My friend and medical marketing partner is out for a little break while she gets her offspring settled in at college. Big and exciting times for Bliss’s family!
Bliss brings a lot of great experience to the table here at CB Medical Marketing. Not only does she have years of writing medical content under her belt, but she also has experience as content manager for a large, multi-writer medical blog with content that ranges from highly academic research to short news items. She understands what works and what doesn’t work on a medical blog. So I wanted to point you back to some of her insightful posts here at CB Medical Marketing, because she tapped into real world experience when she gave this advice. It is important enough to go back and look at from time to time.
Pay attention to this post! Bliss took a current topic (the Blue Bell Listeria scare) and showed how to turn that into a blog post. The concept is called “piggybacking” because you piggyback on a popular news item for your blog content. Blue Bell is headed back to the shelves now (haven’t you heard the loud “Yeehaws” coming from Texas?), but the concept is one you can use for most any health related news item. So bookmark the piggyback post, and follow Bliss’s instruction the next time you find a great news item to write about.
This is my favorite all time post from Bliss. First of all, it’s just so darn entertaining and the descriptions of the different personas seem perfectly real to me:
When the writer shows up too soon, the intern gets so flustered she knocks a glass of water onto the keyboard. When the editor pokes her nose in too soon, the writer gets depressed, full of self-doubt, and starts drinking.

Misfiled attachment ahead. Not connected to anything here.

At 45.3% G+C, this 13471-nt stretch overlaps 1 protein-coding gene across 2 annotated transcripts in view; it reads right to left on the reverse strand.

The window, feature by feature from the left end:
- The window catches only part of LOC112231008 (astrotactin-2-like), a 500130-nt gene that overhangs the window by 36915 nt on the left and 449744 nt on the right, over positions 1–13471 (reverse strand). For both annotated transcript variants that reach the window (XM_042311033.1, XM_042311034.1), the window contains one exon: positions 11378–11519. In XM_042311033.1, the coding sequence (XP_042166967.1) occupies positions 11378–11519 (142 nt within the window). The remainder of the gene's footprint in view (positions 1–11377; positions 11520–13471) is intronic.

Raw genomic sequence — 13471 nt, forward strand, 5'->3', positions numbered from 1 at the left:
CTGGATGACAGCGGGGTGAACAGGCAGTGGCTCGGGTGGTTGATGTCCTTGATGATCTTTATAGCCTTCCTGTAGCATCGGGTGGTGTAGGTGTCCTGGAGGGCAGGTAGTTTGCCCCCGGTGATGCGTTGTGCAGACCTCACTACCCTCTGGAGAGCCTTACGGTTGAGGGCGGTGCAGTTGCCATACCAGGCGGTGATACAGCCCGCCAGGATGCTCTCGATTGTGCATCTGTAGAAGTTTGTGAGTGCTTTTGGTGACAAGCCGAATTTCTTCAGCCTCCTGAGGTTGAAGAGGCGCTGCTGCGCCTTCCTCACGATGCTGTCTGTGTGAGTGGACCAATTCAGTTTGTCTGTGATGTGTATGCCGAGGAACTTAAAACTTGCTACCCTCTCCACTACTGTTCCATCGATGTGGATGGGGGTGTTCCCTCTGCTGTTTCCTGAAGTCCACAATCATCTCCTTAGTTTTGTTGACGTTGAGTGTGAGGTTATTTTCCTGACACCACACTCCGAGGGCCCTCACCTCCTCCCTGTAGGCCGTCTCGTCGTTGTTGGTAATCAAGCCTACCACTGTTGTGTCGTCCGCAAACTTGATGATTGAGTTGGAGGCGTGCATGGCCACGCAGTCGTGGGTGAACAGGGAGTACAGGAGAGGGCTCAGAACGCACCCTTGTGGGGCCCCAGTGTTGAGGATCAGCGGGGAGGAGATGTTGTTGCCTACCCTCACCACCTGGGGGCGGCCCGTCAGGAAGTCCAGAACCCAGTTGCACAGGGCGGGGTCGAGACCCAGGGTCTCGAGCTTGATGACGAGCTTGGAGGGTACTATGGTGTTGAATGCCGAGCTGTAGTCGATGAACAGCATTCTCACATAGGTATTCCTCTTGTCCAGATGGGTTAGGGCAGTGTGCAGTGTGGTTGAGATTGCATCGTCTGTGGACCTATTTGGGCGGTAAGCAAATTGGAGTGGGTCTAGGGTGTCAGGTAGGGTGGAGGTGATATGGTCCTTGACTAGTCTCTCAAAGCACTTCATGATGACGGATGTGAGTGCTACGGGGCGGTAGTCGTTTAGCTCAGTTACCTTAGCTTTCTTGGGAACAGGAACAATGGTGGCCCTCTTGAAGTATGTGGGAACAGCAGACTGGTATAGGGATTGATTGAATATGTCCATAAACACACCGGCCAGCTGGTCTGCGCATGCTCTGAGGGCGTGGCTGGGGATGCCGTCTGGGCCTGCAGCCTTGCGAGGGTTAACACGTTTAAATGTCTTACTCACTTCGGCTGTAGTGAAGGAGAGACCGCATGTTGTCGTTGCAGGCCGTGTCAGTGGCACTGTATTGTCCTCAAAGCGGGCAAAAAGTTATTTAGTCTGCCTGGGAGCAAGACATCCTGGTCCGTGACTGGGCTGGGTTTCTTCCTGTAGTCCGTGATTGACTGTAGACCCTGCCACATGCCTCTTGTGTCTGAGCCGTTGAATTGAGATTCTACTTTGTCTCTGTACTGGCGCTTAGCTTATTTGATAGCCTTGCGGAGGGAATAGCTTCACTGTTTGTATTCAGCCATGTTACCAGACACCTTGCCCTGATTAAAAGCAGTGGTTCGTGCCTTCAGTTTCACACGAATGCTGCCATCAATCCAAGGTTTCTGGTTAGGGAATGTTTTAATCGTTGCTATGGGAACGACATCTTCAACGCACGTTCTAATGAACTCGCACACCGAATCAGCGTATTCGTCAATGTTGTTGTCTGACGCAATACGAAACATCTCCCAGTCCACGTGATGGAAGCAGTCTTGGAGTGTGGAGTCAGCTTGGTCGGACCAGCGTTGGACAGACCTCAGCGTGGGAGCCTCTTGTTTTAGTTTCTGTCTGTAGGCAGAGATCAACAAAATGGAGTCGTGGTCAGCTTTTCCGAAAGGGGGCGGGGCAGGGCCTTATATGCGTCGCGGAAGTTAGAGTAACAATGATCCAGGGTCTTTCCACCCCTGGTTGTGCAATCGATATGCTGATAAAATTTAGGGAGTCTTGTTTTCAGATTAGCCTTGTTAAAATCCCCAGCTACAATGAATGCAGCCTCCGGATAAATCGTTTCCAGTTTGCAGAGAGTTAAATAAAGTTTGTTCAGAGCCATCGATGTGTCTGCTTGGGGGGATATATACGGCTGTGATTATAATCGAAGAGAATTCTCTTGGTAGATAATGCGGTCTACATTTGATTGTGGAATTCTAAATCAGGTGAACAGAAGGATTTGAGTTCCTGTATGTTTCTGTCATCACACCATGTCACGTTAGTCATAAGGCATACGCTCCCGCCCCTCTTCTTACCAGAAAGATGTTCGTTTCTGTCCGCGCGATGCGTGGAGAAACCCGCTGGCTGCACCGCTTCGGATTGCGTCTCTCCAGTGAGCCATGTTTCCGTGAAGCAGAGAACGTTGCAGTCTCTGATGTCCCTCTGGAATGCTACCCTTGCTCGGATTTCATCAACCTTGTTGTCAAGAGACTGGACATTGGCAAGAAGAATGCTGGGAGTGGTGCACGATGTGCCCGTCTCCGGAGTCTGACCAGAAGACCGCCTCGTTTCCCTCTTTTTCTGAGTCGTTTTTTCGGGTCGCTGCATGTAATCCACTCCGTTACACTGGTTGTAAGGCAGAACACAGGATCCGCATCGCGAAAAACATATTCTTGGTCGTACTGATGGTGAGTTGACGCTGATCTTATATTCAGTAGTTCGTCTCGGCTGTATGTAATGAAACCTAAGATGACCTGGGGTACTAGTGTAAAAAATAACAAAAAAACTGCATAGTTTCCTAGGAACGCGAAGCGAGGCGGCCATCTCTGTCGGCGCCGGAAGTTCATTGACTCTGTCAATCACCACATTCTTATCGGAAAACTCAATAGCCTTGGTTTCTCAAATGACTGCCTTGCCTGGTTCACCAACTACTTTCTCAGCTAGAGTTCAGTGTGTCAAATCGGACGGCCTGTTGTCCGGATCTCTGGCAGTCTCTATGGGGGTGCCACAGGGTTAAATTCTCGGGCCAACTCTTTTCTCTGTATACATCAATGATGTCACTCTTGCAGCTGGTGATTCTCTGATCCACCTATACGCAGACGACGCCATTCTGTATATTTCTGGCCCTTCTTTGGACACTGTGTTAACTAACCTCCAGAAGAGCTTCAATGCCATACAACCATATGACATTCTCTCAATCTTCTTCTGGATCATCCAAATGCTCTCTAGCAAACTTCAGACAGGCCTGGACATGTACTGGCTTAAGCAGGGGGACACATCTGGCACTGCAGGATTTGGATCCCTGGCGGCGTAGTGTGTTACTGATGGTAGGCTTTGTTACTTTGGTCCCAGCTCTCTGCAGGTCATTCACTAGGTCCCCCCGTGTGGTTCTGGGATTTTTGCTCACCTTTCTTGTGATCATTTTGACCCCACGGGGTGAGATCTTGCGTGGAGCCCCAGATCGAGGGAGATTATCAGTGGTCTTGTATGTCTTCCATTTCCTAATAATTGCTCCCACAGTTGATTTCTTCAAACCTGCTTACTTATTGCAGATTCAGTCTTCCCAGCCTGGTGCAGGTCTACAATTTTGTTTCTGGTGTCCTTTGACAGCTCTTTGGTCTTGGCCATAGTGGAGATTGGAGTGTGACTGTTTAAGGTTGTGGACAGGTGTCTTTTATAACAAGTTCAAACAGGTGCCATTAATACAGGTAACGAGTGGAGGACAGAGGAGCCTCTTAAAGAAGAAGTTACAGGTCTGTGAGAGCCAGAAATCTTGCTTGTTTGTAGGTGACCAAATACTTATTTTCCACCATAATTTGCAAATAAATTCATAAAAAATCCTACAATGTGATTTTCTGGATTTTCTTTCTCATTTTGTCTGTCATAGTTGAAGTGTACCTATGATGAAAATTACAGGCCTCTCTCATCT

Second of all, this blog offers SOLID advice. You’ve got to step away from your writing and approach it with the editor’s eye to do a great job of polishing your work. Valuable resources listed here, too.
A lot of people think a blog is a self-indulgent waste of time. That can certainly be true, but it doesn’t have to be. Bliss explains the real value you can create for yourself and for your patients by adding a blog to your practice website. There is a lot of data to back her up on this, and she provides all the resources for those of you who like to see the evidence (I hope that’s everyone!).
Bliss breaks down the very simple steps you can take to make your blog posts more readable. People have to divide their attention between so many things on the internet, so you need to be sure to make your content easy to digest. This post could even serve as a checklist every time you write a blog post. You may not use every item every time, but you should think about it and consider whether it will make your message more accessible.
Medical bloggers have a tough job: Take a topic you went to school a long time to understand, and write it so that it is understandable to someone who has never studied it. As health care practitioners, we sometimes even forget what we used to not know, so this is tricky. Bliss offers some tips in this post to help you sound real, approachable and understandable in your medical blog.
So that’s my rundown of the Best of Bliss for you. If all you do is read these posts before you get started on your own medical blog, you will have a great beginning.